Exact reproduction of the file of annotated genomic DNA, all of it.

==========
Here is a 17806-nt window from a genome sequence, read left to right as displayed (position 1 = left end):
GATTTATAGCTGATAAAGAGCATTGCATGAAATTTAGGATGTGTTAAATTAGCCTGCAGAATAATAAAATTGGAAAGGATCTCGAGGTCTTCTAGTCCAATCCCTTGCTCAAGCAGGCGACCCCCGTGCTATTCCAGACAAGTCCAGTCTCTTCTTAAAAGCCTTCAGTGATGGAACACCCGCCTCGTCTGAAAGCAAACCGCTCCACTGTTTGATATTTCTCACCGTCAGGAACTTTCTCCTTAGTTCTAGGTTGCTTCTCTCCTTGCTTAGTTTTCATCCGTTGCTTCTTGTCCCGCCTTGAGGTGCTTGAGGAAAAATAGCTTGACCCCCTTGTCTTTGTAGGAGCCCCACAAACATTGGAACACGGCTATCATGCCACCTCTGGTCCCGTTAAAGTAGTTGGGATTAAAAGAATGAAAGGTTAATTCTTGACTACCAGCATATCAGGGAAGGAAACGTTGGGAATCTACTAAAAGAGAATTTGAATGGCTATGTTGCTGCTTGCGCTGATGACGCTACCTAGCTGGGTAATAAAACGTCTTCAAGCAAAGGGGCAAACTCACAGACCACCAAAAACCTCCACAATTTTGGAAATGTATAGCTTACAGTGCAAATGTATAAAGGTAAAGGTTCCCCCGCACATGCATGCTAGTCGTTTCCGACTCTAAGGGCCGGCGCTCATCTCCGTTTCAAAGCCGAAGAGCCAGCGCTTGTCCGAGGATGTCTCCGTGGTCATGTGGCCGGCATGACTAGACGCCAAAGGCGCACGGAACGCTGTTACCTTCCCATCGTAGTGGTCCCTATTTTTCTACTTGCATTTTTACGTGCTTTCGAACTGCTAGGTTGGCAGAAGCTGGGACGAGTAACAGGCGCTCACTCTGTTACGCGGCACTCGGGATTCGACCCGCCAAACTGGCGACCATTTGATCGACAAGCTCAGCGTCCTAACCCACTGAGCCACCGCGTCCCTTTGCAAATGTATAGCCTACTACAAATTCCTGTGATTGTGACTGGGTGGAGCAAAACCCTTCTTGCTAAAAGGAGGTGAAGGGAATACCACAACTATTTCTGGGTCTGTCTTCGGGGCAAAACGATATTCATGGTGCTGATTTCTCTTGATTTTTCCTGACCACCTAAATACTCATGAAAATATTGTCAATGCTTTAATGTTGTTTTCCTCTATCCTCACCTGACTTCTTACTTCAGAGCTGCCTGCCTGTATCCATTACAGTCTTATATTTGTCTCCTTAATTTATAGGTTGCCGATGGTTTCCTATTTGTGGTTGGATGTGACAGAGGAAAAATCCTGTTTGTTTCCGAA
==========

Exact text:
Here is a 17806-nt window from a genome sequence, read left to right as displayed (position 1 = left end):
GATTTATAGCTGATAAAGAGCATTGCATGAAATTTAGGATGTGTTAAATTAGCCTGCAGAATAATAAAATTGGAAAGGATCTCGAGGTCTTCTAGTCCAATCCCTTGCTCAAGCAGGCGACCCCCGTGCTATTCCAGACAAGTCCAGTCTCTTCTTAAAAGCCTTCAGTGATGGAACACCCGCCTCGTCTGAAAGCAAACCGCTCCACTGTTTGATATTTCTCACCGTCAGGAACTTTCTCCTTAGTTCTAGGTTGCTTCTCTCCTTGCTTAGTTTTCATCCGTTGCTTCTTGTCCCGCCTTGAGGTGCTTGAGGAAAAATAGCTTGACCCCCTTGTCTTTGTAGGAGCCCCACAAACATTGGAACACGGCTATCATGCCACCTCTGGTCCCGTTAAAGTAGTTGGGATTAAAAGAATGAAAGGTTAATTCTTGACTACCAGCATATCAGGGAAGGAAACGTTGGGAATCTACTAAAAGAGAATTTGAATGGCTATGTTGCTGCTTGCGCTGATGACGCTACCTAGCTGGGTAATAAAACGTCTTCAAGCAAAGGGGCAAACTCACAGACCACCAAAAACCTCCACAATTTTGGAAATGTATAGCTTACAGTGCAAATGTATAAAGGTAAAGGTTCCCCCGCACATGCATGCTAGTCGTTTCCGACTCTAAGGGCCGGCGCTCATCTCCGTTTCAAAGCCGAAGAGCCAGCGCTTGTCCGAGGATGTCTCCGTGGTCATGTGGCCGGCATGACTAGACGCCAAAGGCGCACGGAACGCTGTTACCTTCCCATCGTAGTGGTCCCTATTTTTCTACTTGCATTTTTACGTGCTTTCGAACTGCTAGGTTGGCAGAAGCTGGGACGAGTAACAGGCGCTCACTCTGTTACGCGGCACTCGGGATTCGACCCGCCAAACTGGCGACCATTTGATCGACAAGCTCAGCGTCCTAACCCACTGAGCCACCGCGTCCCTTTGCAAATGTATAGCCTACTACAAATTCCTGTGATTGTGACTGGGTGGAGCAAAACCCTTCTTGCTAAAAGGAGGTGAAGGGAATACCACAACTATTTCTGGGTCTGTCTTCGGGGCAAAACGATATTCATGGTGCTGATTTCTCTTGATTTTTCCTGACCACCTAAATACTCATGAAAATATTGTCAATGCTTTAATGTTGTTTTCCTCTATCCTCACCTGACTTCTTACTTCAGAGCTGCCTGCCTGTATCCATTACAGTCTTATATTTGTCTCCTTAATTTATAGGTTGCCGATGGTTTCCTATTTGTGGTTGGATGTGACAGAGGAAAAATCCTGTTTGTTTCCGAA